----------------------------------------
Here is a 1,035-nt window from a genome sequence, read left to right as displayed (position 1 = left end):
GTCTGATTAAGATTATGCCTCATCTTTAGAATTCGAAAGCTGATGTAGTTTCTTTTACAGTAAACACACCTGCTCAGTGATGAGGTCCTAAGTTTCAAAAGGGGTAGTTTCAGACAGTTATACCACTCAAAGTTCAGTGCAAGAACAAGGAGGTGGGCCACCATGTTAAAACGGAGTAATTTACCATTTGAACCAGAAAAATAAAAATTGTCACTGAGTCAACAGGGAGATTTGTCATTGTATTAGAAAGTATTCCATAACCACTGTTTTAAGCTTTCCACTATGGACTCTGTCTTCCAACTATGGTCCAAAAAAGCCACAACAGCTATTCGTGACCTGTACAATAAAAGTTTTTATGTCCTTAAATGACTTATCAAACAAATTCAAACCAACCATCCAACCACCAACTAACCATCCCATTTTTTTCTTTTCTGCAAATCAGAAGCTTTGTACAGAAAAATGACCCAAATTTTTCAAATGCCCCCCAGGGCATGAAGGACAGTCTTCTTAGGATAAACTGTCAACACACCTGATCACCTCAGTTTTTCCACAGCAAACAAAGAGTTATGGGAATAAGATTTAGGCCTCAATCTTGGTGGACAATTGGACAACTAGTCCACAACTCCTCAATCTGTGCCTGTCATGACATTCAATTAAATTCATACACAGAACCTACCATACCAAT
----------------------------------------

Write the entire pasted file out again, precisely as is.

Here is a 1,035-nt window from a genome sequence, read left to right as displayed (position 1 = left end):
GTCTGATTAAGATTATGCCTCATCTTTAGAATTCGAAAGCTGATGTAGTTTCTTTTACAGTAAACACACCTGCTCAGTGATGAGGTCCTAAGTTTCAAAAGGGGTAGTTTCAGACAGTTATACCACTCAAAGTTCAGTGCAAGAACAAGGAGGTGGGCCACCATGTTAAAACGGAGTAATTTACCATTTGAACCAGAAAAATAAAAATTGTCACTGAGTCAACAGGGAGATTTGTCATTGTATTAGAAAGTATTCCATAACCACTGTTTTAAGCTTTCCACTATGGACTCTGTCTTCCAACTATGGTCCAAAAAAGCCACAACAGCTATTCGTGACCTGTACAATAAAAGTTTTTATGTCCTTAAATGACTTATCAAACAAATTCAAACCAACCATCCAACCACCAACTAACCATCCCATTTTTTTCTTTTCTGCAAATCAGAAGCTTTGTACAGAAAAATGACCCAAATTTTTCAAATGCCCCCCAGGGCATGAAGGACAGTCTTCTTAGGATAAACTGTCAACACACCTGATCACCTCAGTTTTTCCACAGCAAACAAAGAGTTATGGGAATAAGATTTAGGCCTCAATCTTGGTGGACAATTGGACAACTAGTCCACAACTCCTCAATCTGTGCCTGTCATGACATTCAATTAAATTCATACACAGAACCTACCATACCAAT